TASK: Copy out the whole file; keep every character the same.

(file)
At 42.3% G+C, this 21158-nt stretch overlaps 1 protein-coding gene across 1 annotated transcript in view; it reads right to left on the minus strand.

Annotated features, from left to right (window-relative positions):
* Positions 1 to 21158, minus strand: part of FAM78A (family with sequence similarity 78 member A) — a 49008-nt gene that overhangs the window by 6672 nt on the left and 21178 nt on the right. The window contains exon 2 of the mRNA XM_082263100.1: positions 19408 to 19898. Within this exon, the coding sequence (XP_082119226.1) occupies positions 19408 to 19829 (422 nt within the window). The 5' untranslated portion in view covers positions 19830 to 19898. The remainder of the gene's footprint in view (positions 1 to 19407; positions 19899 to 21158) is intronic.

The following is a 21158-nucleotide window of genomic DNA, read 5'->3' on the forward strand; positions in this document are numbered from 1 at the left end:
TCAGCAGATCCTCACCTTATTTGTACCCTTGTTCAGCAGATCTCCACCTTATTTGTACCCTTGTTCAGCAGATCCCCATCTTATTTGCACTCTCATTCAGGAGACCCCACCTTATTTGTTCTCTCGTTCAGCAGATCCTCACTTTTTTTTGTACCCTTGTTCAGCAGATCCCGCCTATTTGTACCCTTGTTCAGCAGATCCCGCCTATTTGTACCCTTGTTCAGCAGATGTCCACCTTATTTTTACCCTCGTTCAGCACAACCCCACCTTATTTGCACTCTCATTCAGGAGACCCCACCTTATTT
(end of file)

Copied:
At 42.3% G+C, this 21158-nt stretch overlaps 1 protein-coding gene across 1 annotated transcript in view; it reads right to left on the minus strand.

Annotated features, from left to right (window-relative positions):
* Positions 1 to 21158, minus strand: part of FAM78A (family with sequence similarity 78 member A) — a 49008-nt gene that overhangs the window by 6672 nt on the left and 21178 nt on the right. The window contains exon 2 of the mRNA XM_082263100.1: positions 19408 to 19898. Within this exon, the coding sequence (XP_082119226.1) occupies positions 19408 to 19829 (422 nt within the window). The 5' untranslated portion in view covers positions 19830 to 19898. The remainder of the gene's footprint in view (positions 1 to 19407; positions 19899 to 21158) is intronic.

The following is a 21158-nucleotide window of genomic DNA, read 5'->3' on the forward strand; positions in this document are numbered from 1 at the left end:
TCAGCAGATCCTCACCTTATTTGTACCCTTGTTCAGCAGATCTCCACCTTATTTGTACCCTTGTTCAGCAGATCCCCATCTTATTTGCACTCTCATTCAGGAGACCCCACCTTATTTGTTCTCTCGTTCAGCAGATCCTCACTTTTTTTTGTACCCTTGTTCAGCAGATCCCGCCTATTTGTACCCTTGTTCAGCAGATCCCGCCTATTTGTACCCTTGTTCAGCAGATGTCCACCTTATTTTTACCCTCGTTCAGCACAACCCCACCTTATTTGCACTCTCATTCAGGAGACCCCACCTTATTT